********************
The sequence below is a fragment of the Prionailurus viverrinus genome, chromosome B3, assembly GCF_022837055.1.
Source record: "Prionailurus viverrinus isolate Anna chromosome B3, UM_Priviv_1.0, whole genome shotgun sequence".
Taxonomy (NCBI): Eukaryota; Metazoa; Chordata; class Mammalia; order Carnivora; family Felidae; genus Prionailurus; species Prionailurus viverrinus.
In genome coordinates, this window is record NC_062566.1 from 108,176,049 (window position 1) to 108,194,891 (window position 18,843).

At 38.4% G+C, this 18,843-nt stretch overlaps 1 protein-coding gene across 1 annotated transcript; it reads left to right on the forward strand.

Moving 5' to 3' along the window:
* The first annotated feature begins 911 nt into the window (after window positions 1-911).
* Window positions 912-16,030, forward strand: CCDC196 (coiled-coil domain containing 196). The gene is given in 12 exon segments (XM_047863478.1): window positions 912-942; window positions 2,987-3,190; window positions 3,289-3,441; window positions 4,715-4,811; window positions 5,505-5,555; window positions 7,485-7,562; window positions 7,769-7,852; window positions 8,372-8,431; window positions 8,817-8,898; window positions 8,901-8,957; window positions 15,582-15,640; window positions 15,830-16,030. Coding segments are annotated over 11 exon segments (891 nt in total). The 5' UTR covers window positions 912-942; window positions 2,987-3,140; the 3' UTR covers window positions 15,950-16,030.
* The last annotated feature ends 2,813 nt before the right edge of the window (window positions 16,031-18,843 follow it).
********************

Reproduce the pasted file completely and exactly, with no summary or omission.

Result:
The sequence below is a fragment of the Prionailurus viverrinus genome, chromosome B3, assembly GCF_022837055.1.
Source record: "Prionailurus viverrinus isolate Anna chromosome B3, UM_Priviv_1.0, whole genome shotgun sequence".
Taxonomy (NCBI): Eukaryota; Metazoa; Chordata; class Mammalia; order Carnivora; family Felidae; genus Prionailurus; species Prionailurus viverrinus.
In genome coordinates, this window is record NC_062566.1 from 108,176,049 (window position 1) to 108,194,891 (window position 18,843).

At 38.4% G+C, this 18,843-nt stretch overlaps 1 protein-coding gene across 1 annotated transcript; it reads left to right on the forward strand.

Moving 5' to 3' along the window:
* The first annotated feature begins 911 nt into the window (after window positions 1-911).
* Window positions 912-16,030, forward strand: CCDC196 (coiled-coil domain containing 196). The gene is given in 12 exon segments (XM_047863478.1): window positions 912-942; window positions 2,987-3,190; window positions 3,289-3,441; window positions 4,715-4,811; window positions 5,505-5,555; window positions 7,485-7,562; window positions 7,769-7,852; window positions 8,372-8,431; window positions 8,817-8,898; window positions 8,901-8,957; window positions 15,582-15,640; window positions 15,830-16,030. Coding segments are annotated over 11 exon segments (891 nt in total). The 5' UTR covers window positions 912-942; window positions 2,987-3,140; the 3' UTR covers window positions 15,950-16,030.
* The last annotated feature ends 2,813 nt before the right edge of the window (window positions 16,031-18,843 follow it).